By Amy Caren Daniel
(Reuters) - U.S. stocks were set to open lower on Wednesday, halting a four-day run of gains after the United States threatened to impose tariffs on an additional $200 billion worth of Chinese goods, dampening hopes of a compromise on trade.
U.S. officials on Tuesday issued a list of thousands of Chinese imports that the Trump administration wants to target with new tariffs, including hundreds of food products, as well as tobacco, chemicals, coal, steel and aluminum.
China's commerce ministry said it was "shocked" and would complain to the World Trade Organisation, but did not immediately say how it would retaliate.
"Concerns over trade and trade wars are really having an adverse effect, less so on the U.S. markets than the international markets, but it is certainly taking a bite."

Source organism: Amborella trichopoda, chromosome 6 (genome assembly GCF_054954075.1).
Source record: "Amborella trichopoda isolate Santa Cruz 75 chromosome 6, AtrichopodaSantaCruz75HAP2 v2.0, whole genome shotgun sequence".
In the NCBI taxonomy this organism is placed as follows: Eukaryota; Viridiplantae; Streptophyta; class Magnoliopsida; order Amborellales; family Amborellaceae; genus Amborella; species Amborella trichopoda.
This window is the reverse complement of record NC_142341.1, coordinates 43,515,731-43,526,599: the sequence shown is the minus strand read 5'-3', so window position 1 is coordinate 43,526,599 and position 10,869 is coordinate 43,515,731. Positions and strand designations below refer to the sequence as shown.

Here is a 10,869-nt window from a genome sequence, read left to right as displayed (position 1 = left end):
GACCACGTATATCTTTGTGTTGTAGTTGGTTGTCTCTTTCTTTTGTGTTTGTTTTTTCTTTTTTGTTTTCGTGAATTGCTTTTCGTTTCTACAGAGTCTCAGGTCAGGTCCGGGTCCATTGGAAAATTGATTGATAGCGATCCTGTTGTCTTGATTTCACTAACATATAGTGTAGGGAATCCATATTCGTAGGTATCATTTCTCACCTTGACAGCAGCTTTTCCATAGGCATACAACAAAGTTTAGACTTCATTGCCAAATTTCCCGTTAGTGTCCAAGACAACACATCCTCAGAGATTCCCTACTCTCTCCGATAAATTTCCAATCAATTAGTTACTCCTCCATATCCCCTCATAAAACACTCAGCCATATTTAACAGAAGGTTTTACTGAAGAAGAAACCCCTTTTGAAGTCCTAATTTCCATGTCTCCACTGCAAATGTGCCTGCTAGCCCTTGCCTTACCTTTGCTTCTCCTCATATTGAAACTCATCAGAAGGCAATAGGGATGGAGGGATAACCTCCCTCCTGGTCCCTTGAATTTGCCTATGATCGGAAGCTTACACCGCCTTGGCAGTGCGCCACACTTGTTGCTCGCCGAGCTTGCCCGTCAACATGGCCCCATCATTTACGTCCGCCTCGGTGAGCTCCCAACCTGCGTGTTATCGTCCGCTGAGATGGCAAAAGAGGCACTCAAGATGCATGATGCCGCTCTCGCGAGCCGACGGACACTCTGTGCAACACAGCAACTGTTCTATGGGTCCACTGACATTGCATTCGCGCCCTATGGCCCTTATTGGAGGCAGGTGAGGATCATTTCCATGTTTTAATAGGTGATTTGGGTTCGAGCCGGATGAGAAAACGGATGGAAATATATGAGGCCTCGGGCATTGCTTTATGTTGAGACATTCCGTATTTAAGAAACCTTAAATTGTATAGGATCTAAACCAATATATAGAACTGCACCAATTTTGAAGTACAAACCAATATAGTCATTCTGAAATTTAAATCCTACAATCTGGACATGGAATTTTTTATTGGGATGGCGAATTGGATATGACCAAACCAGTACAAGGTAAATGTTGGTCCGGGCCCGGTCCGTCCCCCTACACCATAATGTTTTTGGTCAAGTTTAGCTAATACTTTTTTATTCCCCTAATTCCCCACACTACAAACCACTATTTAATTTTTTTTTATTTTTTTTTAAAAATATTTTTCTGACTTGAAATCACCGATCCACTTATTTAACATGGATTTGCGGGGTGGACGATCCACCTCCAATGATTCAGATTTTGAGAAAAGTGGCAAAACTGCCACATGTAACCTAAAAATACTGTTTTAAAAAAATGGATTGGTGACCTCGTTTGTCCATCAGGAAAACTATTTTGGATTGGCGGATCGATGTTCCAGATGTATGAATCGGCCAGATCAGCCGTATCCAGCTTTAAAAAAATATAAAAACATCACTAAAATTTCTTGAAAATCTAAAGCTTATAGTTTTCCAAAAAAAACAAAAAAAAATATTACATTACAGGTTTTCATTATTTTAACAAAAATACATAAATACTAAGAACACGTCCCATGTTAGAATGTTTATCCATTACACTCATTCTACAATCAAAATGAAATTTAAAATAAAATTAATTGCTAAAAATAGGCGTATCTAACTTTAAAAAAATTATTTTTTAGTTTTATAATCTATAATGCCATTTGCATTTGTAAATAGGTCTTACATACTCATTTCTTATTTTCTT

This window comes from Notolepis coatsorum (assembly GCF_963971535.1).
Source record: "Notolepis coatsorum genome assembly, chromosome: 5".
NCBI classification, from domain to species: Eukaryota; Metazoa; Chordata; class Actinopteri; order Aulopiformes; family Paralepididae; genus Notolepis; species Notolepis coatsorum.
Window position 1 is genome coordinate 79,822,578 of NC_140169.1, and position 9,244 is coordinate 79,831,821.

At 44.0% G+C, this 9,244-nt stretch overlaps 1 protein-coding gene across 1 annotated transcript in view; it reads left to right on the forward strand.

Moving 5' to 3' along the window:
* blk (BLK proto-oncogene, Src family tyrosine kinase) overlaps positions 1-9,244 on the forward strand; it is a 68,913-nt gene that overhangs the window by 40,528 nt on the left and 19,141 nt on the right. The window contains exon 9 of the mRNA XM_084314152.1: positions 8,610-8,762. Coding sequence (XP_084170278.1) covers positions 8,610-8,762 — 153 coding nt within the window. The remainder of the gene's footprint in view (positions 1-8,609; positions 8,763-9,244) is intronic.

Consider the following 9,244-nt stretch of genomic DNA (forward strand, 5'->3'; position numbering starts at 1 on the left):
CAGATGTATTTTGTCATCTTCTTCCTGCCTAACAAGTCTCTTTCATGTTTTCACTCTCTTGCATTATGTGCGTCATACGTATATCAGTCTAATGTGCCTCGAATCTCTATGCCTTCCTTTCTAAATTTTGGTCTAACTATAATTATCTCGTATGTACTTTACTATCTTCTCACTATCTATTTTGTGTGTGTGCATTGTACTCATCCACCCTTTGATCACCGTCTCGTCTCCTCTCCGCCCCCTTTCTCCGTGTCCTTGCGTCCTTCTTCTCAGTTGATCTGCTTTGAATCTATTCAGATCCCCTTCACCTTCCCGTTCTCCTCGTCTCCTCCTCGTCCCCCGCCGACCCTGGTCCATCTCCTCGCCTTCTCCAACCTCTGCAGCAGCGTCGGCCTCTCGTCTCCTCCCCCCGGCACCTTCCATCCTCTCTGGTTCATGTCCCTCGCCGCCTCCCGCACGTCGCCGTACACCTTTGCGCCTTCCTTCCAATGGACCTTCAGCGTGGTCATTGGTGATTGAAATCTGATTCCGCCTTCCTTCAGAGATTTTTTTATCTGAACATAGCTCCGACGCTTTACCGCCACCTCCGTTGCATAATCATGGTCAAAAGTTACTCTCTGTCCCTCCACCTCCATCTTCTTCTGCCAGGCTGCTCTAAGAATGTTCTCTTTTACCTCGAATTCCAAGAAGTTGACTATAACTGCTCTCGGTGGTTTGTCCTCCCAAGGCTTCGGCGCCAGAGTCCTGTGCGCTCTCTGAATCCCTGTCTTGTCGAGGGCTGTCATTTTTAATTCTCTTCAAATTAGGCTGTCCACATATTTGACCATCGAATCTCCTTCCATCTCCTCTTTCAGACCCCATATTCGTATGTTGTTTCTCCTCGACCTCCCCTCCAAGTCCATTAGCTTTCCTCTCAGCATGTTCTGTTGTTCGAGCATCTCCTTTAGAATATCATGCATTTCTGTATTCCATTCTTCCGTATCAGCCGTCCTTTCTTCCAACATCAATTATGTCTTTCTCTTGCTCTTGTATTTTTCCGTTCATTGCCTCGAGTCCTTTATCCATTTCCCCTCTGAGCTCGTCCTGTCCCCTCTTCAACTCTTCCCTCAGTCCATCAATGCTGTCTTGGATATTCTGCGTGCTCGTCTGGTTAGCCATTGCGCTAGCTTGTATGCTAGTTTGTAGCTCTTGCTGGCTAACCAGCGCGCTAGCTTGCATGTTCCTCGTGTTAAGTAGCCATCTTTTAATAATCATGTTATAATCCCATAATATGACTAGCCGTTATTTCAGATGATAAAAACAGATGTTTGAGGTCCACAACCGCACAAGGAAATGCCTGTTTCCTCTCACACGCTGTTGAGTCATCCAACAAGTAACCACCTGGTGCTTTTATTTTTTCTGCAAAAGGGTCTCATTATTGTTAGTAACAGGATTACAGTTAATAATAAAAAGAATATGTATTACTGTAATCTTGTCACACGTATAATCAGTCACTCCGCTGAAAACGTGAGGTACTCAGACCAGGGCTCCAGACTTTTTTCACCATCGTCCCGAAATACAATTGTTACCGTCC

Global stocks were under pressure overnight, with Chinese markets taking the biggest hit. The Shanghai Composite index dropped 1.8 percent and China's blue-chip CSI300 index 1.7 percent.
There is a two-month period of public comment on the latest proposed list before the tariffs get imposed. President Donald Trump has said he may ultimately target more than $500 billion worth of Chinese goods - roughly the total amount of U.S. imports from China last year.
The escalating trade war sparked a broad sell-off, including in "FAANG" shares, which are generally immune to trade-related news.
Also weighing on the sentiment was the two-day NATO summit in Brussels where Trump wants Europeans to pay more for their own defense.
Hogan said the meeting had already started on a "sour note".
TripAdvisor's shares rose 3.2 percent after Barclays upgraded the stock to "overweight" rating.
(Reporting by Amy Caren Daniel in Bengaluru; Editing by Anil D'Silva)
(This story has not been edited by Business Standard staff and is auto-generated from a syndicated feed.)